Regular maintenance and services, maintenance as needed
Poor, intermediate service, brakes serviced when problem appears
Driver Habits
Gentle to average
Average to aggressive

Typical Brake Shoe Applications

The above table is a guide only. Best practice when choosing the right lining is to follow the manufacturer’s recommendation.

TRP® Brake Shoe Identification


  • Most truck and trailer applications are covered in the TRP® range, offering a wide selection and a one-stop shop
  • Designed, tested and engineered to meet the demanding conditions on Australian roads, ensuring TRP® brake shoes are reliable and built for purpose
  • Automated riveting process eliminates any potential human error
  • Certified to FMVSS-121 and ECE R90 (where applicable) to ensure TRP® Brake Shoes meet recognised, industry-wide standards
  • 300 hours salt spray paint finish ensures a high resistance to corrosion and rust
  • 7 long weld points for strength and matched to OE specs increases durability and extends the service life
  • OEM Quality hardware kit helps extend the life of the shoe
  • 12 Month hassle-free warranty for peace of mind

TRP® Brake Shoes and the friction material can easily be identified by the side markings and part numbers.

The 21,000 lb linings have a green edge colouring and part numbers all start with TRP21

The 23,000 lb linings have a gold edge colouring and part numbers all start with TRP23


Every brake shoe has an edge marking which can tell you a lot about that particular shoe and friction material. Below is an explanation of what those markings mean.


Not All Aftermarket Linings Are Created Equal…

TRP® Brake Shoes are independently tested to FMVSS 121, an industry recognised standard that tests whether a friction material has sufficient frictional characteristics to be safe on a given application.

TRP® Brake Shoes are also tested and certified to ECE R90 where applicable. This is a European standard, recognised by Australian Design Rules (ADR). A brake shoe tested to ECE R90 has to perform within 15% of the OEM product and all TRP® shoes certified to ECE R90 exceed this requirement.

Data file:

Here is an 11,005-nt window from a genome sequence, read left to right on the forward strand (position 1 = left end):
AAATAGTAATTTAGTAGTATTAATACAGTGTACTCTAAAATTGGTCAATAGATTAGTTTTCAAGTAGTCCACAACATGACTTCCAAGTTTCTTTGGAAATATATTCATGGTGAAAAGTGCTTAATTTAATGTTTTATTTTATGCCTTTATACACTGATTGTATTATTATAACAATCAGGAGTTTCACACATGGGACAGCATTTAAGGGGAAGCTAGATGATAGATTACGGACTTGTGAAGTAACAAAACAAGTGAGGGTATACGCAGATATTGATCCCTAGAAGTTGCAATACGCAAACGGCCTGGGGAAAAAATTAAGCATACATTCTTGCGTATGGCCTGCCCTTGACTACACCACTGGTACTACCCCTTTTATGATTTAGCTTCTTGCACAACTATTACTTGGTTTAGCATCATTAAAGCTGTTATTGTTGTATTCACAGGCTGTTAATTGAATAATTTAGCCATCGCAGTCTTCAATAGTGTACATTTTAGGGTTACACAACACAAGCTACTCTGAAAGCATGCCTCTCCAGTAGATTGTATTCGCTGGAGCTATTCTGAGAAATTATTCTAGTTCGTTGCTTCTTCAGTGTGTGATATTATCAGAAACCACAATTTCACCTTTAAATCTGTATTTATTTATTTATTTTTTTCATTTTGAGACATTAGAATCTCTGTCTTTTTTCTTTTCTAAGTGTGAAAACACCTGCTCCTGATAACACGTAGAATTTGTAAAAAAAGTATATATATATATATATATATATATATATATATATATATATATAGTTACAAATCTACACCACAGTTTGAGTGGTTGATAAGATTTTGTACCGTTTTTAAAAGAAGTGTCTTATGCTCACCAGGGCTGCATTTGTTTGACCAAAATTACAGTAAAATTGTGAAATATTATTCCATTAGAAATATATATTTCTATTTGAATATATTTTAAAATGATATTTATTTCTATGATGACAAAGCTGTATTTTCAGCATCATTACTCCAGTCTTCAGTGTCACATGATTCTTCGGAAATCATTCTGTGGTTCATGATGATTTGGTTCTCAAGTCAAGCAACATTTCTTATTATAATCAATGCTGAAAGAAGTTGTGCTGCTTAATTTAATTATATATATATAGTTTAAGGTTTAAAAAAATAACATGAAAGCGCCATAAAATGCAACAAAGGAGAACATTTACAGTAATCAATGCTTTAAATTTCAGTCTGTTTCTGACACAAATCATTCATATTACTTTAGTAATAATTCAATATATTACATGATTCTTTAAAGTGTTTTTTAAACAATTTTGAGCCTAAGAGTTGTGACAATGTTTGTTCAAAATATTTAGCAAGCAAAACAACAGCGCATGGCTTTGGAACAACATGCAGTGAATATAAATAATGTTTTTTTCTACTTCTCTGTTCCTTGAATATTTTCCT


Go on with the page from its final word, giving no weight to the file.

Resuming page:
FMVSS 121 stands for Federal Motor Vehicle Safety Standard 121 and tests whether a given friction material has sufficient frictional characteristics to be safe on a given application.

FMVSS 121 is not a comparison of premium and standard linings. It is a measure of each product as it relates to the standard.


Testing TRP® shoes to the FMVSS 121 standard ensures that the linings are put through standardised testing. It verifies that the lining passes a set criteria at a given weight load.

Australian and New Zealand vehicle standards are for the fully dressed axle, so it is important that we use a recognised standard like FMVSS 121 to test the performance of the friction material.


The test was performed by Link Manufacturing, an independent testing facility based in the US. The FMVSS 121 test was performed on the following Linings:

21,000 lb GAWR

TRP21K Lining Material

23,000 lb GAWR

TRP23K Lining Material


  • Air Brake Chamber 30/30
  • Slack adjuster 5.5
  • Factor 165 (30 x 5.5 )

*It’s important to note that we tested to factor 165 for both standard and premium linings. The factor is calculated by multiplying the slack adjuster arm length by the air chamber diaphragm size. (30 x 5.5 = 165). We test to this factor as most class 8 trucks use a 5.5” slack adjuster and a 30/30 air chamber.

Please see the PDF version of the Brake Shoe Guide below for the detailed Test Results.